To celebrate the launch of the Listening to Learn Again report, Director Laura Seebohm and Director of the Centre for Public Impact UK Nadine Smith, have written a post to explain more about the research.

If this pandemic has taught us anything so far, two things are already loud and clear: first, that trust and relationships matter and second, that we cannot make assumptions about how people are impacted, so we will need to listen, learn and adapt. But how do you listen in a lockdown to people whose lives were already very challenging and already felt socially isolated? Are they feeling safe and aware of coronavirus guidance? How can we listen in a way that is helpful to them in these radically new circumstances? Our organisations, Changing Lives and Centre for Public Impact UK, realised we didn’t really know the answers to those questions or even how to ask them in a lockdown.

So we set out on a mission of discovery. We spoke to 90 people who are in contact with Changing Lives across Northern England – people experiencing multiple disadvantages, which may include poverty, homelessness, domestic abuse, addiction, sexual exploitation or involvement in the criminal justice system.We realised that people facing challenging times – those unhelpfully dubbed ‘hard to reach’ by many public services – could easily be missed out of any conversations about how best to manage this pandemic. People’s voices matter, not just for their survival and to relay messages back to services and government, but so that everyone can play a part in the rebuilding of Britain too – something we learned is as important for people’s sense of feeling valued and connected.

We realised that people facing challenging times – those unhelpfully dubbed ‘hard to reach’ by many public services – could easily be missed out of any conversations about how best to manage this pandemic.

We could have assumed that to listen, we should just call people, knock on their door, make a video call, or deploy a sophisticated platform for deliberation and ask questions – but we instinctively knew this could possibly do damage to trust and cause more anxiety and worry for people facing lockdown. We needed to throw aside all our assumptions about how to listen and engage with people and experiment with a bottom-up approach that would itself adapt to the needs and preferences of people we wanted to hear from.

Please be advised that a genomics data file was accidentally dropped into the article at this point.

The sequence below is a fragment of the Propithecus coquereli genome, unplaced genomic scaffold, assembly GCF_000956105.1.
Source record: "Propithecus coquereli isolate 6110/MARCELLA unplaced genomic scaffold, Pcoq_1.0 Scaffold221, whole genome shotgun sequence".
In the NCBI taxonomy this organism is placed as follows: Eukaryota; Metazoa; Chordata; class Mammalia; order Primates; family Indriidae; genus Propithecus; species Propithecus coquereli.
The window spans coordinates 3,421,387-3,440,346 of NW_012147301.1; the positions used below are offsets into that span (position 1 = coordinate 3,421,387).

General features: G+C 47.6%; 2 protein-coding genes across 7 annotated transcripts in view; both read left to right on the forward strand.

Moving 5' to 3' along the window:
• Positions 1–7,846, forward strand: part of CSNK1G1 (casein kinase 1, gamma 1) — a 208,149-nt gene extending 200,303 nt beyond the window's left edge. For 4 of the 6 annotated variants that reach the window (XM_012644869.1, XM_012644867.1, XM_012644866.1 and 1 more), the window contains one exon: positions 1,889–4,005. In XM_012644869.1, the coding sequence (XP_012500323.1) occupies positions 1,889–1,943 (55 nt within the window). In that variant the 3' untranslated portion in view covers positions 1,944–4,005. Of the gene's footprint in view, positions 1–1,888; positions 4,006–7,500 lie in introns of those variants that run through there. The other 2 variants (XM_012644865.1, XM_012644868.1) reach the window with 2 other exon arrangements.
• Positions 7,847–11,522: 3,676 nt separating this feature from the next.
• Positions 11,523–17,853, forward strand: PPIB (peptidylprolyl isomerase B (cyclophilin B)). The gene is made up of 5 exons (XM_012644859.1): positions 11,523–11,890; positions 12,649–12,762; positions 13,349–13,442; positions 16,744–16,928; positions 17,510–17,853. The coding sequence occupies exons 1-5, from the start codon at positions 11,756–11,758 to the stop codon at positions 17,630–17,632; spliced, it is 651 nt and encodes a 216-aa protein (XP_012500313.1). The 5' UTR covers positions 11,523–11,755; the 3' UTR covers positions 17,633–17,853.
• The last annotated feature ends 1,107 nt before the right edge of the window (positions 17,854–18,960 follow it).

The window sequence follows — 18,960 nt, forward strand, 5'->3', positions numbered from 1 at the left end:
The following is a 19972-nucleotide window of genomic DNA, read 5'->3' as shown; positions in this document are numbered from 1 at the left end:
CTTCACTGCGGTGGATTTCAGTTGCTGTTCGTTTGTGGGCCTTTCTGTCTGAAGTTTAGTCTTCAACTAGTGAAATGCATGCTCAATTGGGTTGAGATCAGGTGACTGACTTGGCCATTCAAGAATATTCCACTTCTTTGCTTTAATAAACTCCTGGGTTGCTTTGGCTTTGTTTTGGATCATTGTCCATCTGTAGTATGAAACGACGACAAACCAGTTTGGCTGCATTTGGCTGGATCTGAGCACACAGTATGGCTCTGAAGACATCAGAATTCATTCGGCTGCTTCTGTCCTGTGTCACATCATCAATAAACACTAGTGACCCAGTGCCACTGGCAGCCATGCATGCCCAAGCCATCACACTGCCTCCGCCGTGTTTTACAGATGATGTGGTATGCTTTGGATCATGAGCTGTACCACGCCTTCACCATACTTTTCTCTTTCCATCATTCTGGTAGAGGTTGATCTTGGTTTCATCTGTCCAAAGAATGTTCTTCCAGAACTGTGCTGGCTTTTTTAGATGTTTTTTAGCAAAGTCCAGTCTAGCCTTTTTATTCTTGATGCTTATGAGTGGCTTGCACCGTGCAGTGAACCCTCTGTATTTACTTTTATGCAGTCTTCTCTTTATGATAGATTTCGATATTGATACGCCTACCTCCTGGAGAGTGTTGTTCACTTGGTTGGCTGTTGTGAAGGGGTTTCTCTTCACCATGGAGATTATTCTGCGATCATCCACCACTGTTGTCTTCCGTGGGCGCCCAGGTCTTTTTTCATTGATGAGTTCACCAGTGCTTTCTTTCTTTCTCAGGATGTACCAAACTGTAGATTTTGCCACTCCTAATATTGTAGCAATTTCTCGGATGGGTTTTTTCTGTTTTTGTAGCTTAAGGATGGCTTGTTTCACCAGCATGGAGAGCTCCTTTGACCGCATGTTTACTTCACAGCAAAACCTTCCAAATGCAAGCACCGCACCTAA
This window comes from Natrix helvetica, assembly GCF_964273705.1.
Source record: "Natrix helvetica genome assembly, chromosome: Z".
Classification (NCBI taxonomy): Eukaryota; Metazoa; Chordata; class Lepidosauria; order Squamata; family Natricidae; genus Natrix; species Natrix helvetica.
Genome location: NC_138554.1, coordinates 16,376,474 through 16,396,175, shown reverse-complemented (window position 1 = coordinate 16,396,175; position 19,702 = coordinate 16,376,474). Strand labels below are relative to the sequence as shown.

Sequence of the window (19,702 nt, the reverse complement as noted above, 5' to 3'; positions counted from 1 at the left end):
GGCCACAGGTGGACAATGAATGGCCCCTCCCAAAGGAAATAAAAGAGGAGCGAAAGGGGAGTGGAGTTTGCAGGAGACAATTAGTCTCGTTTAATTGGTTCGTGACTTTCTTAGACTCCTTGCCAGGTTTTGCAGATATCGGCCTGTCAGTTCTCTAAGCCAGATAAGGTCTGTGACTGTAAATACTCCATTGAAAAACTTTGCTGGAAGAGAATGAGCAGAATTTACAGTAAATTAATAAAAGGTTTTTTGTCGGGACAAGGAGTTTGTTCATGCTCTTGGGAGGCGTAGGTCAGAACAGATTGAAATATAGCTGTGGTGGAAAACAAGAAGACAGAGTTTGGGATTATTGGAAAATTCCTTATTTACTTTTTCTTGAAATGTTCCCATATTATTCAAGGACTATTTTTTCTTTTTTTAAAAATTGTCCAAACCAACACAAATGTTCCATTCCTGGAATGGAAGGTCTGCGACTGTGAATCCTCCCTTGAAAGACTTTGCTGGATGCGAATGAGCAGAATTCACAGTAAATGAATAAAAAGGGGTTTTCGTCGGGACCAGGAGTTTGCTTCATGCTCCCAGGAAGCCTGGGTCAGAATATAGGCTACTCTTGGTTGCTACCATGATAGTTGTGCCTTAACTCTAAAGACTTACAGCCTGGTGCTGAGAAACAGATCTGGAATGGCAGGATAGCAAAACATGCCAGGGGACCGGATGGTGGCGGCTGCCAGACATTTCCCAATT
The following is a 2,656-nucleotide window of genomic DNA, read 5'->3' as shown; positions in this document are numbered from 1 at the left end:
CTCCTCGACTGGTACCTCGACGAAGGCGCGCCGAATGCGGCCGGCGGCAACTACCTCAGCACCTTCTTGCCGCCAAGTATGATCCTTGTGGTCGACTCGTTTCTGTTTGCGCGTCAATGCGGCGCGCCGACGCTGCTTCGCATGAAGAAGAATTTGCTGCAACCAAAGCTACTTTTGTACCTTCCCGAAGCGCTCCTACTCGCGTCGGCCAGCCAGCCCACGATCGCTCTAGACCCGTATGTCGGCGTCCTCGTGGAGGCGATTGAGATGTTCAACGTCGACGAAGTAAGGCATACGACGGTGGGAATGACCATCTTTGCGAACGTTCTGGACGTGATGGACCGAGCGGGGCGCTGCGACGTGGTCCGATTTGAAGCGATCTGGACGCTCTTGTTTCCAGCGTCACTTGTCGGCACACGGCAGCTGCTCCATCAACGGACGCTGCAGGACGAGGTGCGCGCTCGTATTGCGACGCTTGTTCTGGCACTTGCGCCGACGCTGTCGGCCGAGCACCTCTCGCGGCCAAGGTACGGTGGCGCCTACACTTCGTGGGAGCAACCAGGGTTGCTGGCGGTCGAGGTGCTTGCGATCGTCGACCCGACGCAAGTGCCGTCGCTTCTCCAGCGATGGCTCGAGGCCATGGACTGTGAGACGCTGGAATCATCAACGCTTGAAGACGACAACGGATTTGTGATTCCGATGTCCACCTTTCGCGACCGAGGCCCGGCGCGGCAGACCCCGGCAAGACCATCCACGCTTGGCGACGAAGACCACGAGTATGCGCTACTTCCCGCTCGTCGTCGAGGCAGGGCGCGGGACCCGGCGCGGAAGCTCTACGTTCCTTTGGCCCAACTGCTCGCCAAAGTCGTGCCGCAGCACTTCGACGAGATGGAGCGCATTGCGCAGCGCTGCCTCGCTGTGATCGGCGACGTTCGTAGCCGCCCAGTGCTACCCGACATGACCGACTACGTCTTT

While we’re only part-through this experiment, we wanted to share what we have learned so far with anyone who is thinking about listening better to citizens or is in a decision making role within government. As we write this, lockdown measures are tightening once again and connection, communication and trusted feedback loops couldn’t matter more.

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What we learned

By giving Changing Lives staff the space and time to have conversations in ways they felt worked best and through an inclusive sense-making approach that focused on people’s strengths, we heard three things mattered most when it comes to listening:

Trust, connection and relationships

The best listening typically builds on existing trusted relationships, yet this alone does not ensure good listening; participants must also feel comfortable with the method of communication and feel that the conversation will have impact and their voices will be heard. Very few new relationships were built during lockdown, so a key challenge for new front line staff is to know that they won’t be automatically trusted – they will have to rely on others who have that trust whilst working harder to build it themselves. They will need the time and space to do so and seek guidance from others who hold that trust.

A challenge for government at the centre is that they are expected to be relatable and human in their communications but have lots to communicate in short spaces of time. Unfortunately, part-way through the national lockdown, government lost the trust of many of our participants. The impact of confusing messages on people’s desire to listen and communicate cannot be underestimated – even one negative interaction can affect the next. Communication and messaging, people felt, was often aimed at the ‘middle class’, full of jargon and conflicting. This impacted people’s willingness to engage with other parts of public service, even with trusted listeners. Government, locally and nationally, will need to enable, empower and value people by listening to those who have that trust – they can be our country’s vital connectors. However, those connectors will need to be able to have conversations with people that feel comfortable and bespoke, not prescribed or time bound.

Agency and choice